How to Remove a Callous or Corn While Traveling…

Greetings,

Today we shall discuss the gruesome topic of removing your own callouses or corns from your feet while traveling. Gross, yes? You’d say “who the heck gets a corn or a callous?” Well, lots of people do including yours truly. We’ve discussed removing your own ingrown toenail in China before so why not talk about removing your own corns or callouses in the jungles of the Osa Peninsula in Costa Rica!?

Long story short, if you have crazy pressure in one part of your foot, dead skin starts to accumulate around it as a form of protection. This is not a problem for most of you at home; you simply don’t walk around enough to have this happen, even if your shoes don’t fit. If you’re a long term traveler who has no car and constantly walks everywhere, all the time, it’s a real possibility.

So mine got out of control, I knew it was there and I ignored it. Now I’m running daily and it was starting to kill. As a result we went to the pharmacy to “load up”. You’re going to want to get one of those callous / corn removing tools. It looks like a grizzly little tool and you use that to rip the dead skin off, lovely. You’re also going to need a pumice stone which is also costs next to nothing. If they have Epson salt, buy that too but the pharmacists here scratched their heads when we asked.


Procedure:

  • soak your foot for 20 minutes in hot water
  • clean and dry the area
  • take out that callous remove and start shaving
  • don’t vomit on your chest
  • use the pumice stone to sand it out afterwards
  • clean the area and routinely pumice stone it after

That’s basically it. Truth be told, the whole thing didn’t hurt at all and immediately afterwards walking around became noticeably better. Maybe I need orthotics or better shoes? I’m not sure but now own the Nike Free Run 5.0’s which should be more than cool. This brings up some questions though…

I used to play golf every day and as a result I owned two pairs of golf shoes. The reason being is that it is a long walk to play a round of 18 holes. What happens is you compress the shoes and if you wear them again the next day, you don’t get the same support. To stop that, you alternate shoes. Many people who work security do a similar thing as they are constantly on their feet. Carrying two pairs of shoes makes sense but is highly impractical for the traveler living out of a bag.

At the end of the day you don’t want to be dealing with callouses on your feet, it sucks and it hurts. Let’s not even go into the realm of unsightly from the whole superficial stand point. Just watch your feet and if you start feeling pain, fix it. If you start getting a callous, pumice it off the planet. Once walking becomes difficult or less than a pleasure the whole travel game starts to look different and it’s not a nice change.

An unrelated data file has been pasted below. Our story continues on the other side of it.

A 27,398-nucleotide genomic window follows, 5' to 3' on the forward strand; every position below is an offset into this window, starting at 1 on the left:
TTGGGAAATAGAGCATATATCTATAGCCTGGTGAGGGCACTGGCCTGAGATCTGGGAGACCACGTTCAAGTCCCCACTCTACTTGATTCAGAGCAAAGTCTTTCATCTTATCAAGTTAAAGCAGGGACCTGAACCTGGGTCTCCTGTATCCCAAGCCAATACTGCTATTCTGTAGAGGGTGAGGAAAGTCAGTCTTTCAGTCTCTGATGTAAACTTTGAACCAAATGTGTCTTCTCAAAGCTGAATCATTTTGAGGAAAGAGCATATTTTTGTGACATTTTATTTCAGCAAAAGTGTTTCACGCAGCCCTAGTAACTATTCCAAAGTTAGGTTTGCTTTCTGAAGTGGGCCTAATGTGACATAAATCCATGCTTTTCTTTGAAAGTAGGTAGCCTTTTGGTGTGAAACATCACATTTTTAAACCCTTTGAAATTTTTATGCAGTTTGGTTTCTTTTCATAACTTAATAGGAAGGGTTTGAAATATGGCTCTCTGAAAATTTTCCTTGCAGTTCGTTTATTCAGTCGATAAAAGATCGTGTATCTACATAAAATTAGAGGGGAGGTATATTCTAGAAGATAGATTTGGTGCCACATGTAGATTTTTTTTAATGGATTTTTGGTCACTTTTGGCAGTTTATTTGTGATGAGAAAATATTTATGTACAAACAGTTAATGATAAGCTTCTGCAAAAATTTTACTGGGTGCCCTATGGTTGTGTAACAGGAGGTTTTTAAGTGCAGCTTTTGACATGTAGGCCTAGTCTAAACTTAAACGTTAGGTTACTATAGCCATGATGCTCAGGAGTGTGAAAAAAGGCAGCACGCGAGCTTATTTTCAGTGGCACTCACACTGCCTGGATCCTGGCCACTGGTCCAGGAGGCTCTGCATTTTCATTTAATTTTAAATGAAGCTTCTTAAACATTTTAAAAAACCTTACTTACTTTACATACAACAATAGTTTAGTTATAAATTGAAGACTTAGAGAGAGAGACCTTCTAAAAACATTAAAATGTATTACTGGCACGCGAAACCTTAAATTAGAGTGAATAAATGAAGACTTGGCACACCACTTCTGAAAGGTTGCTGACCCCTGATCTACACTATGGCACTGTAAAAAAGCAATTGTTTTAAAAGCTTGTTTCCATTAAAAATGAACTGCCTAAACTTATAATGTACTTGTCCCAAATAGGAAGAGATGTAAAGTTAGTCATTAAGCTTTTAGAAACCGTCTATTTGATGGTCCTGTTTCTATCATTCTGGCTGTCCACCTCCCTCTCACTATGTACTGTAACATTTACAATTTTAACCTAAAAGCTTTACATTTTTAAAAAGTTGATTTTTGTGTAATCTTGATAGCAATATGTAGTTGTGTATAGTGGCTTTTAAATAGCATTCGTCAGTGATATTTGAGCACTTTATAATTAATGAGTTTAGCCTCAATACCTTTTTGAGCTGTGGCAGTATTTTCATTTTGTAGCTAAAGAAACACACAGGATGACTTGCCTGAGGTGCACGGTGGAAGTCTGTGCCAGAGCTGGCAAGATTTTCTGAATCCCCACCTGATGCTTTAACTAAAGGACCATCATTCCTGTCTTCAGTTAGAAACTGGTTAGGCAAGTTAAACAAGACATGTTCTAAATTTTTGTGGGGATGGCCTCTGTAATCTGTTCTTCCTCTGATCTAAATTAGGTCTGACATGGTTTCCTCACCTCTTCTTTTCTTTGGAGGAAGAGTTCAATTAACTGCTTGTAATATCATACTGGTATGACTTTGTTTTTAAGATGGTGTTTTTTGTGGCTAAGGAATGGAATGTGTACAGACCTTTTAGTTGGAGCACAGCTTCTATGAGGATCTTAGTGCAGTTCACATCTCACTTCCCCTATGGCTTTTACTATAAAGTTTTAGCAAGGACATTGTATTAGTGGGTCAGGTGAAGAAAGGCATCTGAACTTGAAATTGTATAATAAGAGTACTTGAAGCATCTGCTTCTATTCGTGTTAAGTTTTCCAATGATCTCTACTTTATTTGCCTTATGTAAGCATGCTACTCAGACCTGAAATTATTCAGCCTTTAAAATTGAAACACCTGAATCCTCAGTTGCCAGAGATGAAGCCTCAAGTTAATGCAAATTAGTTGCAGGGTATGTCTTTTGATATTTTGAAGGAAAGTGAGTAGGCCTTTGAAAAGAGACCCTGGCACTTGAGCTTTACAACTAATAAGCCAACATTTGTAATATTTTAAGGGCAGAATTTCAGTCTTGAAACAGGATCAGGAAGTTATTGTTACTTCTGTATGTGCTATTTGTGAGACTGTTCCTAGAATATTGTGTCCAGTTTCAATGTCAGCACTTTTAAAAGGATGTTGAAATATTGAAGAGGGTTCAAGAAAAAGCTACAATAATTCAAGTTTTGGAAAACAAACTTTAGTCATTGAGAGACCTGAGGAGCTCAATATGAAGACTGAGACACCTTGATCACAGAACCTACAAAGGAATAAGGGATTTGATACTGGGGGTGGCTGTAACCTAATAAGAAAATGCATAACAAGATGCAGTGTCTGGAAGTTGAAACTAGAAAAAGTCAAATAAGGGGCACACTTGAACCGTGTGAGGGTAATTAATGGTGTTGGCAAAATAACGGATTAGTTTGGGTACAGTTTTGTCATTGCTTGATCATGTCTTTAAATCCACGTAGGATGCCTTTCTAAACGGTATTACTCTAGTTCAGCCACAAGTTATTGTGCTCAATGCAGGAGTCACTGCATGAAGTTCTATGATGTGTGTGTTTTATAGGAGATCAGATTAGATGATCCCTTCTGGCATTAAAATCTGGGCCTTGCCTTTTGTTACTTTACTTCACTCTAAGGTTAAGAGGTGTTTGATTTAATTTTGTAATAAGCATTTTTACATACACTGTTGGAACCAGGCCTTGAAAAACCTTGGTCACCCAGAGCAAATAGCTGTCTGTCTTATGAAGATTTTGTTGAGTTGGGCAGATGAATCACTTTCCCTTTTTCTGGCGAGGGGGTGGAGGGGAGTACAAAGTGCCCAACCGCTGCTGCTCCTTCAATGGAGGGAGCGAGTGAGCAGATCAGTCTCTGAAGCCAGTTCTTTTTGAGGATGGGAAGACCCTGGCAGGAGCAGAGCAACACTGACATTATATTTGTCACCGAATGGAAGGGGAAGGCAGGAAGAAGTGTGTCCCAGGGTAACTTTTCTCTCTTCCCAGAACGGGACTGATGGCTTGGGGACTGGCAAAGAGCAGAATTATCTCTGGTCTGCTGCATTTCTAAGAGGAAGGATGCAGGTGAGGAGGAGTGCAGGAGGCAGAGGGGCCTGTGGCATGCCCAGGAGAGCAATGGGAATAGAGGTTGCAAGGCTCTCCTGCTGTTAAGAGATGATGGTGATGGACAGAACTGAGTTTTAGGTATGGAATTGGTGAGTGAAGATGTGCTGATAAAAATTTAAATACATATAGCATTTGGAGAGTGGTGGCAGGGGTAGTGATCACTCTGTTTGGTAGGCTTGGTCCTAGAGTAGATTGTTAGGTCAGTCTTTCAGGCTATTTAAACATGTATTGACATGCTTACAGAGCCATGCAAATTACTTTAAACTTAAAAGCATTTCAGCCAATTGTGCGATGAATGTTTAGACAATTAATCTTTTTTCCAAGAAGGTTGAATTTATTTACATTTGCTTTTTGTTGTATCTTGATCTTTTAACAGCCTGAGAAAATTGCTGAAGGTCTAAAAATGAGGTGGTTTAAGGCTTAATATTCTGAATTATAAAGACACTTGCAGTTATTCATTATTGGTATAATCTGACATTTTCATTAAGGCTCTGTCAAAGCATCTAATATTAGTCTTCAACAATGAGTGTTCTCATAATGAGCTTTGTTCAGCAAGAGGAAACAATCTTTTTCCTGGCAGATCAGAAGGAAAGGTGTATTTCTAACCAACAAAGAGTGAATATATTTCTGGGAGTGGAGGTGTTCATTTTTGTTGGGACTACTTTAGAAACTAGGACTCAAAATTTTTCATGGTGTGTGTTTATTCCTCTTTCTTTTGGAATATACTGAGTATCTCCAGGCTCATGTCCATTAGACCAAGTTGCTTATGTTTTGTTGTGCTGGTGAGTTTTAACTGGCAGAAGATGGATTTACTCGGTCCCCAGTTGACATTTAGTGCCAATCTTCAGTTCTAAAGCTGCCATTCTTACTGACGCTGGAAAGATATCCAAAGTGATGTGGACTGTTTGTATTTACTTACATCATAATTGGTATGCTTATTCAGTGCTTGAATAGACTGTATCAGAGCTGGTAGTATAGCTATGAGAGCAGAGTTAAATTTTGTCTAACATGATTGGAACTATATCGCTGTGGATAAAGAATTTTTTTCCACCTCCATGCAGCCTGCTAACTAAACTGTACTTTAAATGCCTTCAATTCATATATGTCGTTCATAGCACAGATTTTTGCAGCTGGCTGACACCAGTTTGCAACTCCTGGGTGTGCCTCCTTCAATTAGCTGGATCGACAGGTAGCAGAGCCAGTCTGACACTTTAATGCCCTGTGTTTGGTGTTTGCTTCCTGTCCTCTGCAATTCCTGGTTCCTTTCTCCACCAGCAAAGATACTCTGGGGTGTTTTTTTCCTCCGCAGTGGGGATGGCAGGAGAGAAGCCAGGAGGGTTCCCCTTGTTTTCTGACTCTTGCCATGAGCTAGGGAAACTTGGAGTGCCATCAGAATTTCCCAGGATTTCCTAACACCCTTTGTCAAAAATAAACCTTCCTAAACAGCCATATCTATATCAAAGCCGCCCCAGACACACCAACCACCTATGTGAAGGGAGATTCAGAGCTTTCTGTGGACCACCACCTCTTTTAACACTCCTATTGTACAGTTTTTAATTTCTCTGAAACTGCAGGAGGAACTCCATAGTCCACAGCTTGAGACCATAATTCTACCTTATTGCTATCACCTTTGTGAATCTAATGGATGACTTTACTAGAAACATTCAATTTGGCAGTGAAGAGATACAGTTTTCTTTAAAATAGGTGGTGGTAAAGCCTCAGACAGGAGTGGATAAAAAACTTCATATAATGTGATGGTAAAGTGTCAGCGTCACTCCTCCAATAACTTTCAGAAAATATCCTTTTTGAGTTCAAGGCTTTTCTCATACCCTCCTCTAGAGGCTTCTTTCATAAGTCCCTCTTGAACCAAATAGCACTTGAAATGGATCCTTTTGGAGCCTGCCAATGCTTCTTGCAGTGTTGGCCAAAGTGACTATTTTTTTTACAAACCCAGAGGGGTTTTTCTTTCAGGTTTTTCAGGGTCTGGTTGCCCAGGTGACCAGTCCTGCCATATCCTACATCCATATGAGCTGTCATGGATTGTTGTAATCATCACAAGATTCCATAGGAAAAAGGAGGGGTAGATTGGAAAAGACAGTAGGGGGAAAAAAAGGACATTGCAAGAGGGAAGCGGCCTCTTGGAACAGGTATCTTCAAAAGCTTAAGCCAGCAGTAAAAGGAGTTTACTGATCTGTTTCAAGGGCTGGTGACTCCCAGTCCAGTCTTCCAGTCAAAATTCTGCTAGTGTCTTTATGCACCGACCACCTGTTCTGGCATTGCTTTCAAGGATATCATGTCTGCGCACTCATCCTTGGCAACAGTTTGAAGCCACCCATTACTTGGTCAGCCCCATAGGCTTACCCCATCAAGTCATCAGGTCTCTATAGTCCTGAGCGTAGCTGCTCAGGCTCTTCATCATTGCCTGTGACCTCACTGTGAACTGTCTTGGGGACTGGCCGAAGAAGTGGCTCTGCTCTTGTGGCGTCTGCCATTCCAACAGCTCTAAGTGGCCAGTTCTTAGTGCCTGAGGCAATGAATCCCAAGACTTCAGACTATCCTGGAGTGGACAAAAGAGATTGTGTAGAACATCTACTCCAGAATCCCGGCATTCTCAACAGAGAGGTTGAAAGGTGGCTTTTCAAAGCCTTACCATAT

It’s a small world, we all know that but if you can’t walk properly this world is HUGE!

In closing, am I some kind of freak or has this happened to anyone else?

Tips hat,

6 Comments

  1. OpenConcept

    November 12, 2012 at 8:39 am

    Love the lesson in foot care good sir. Sounds rough but glad to hear its on the mend. Im assuming you will not be doing and foot modeling or fetish videos then hahaha. Enjoy your time bud. My sis just started her adventure this week as well. Starting in Bangkok.
    Tips hat

    • Rob

      November 12, 2012 at 4:26 pm

      My foot modeling career is over and your sister is going to love it. Ahh to be going to Bangkok for the first time again at the start of a trip… Priceless.

  2. Marita A

    November 12, 2012 at 1:05 pm

    As a matter of fact, no…this has never happened to me before. Not that specific but yes, I know how it hurts to be a traveller sometimes :-) Thanks for sharing the tip, you made it come across as funny.

    • Rob

      November 12, 2012 at 4:27 pm

      I’m glad you found some humor in my plight. ;]

  3. ADAM CLARKE

    November 12, 2012 at 3:43 pm

    On a related but different subject…. something I’ve picked up here on Little Corn Island, Nicaragua when walking around barefoot is how to remove slivers of glass from your feet (usually the result of someone’s drunken antics the night before involving a beer bottle)….. buy a disposable razor…. break it apart until you have just one of the blades…. bend it into a ‘U’ shape… and use it to literally excavate the skin around the glass…. it comes out clean without pushing the offending shard any further into your foot (admittedly with some of your skin sacrificed for the cause)… which can happen when using a needle or similar…. it works brilliantly, despite sounding quite severe….. and doesn’t hurt at all… instant relief….. no need to thank me ;-)

    • Rob

      November 12, 2012 at 4:29 pm

      That sounds pretty savage but effective. Next time it occurs you will have to document the procedure and share it with us.

      I’ve done the whole no shoes and rarely a good idea, at night it’s questionable at best.

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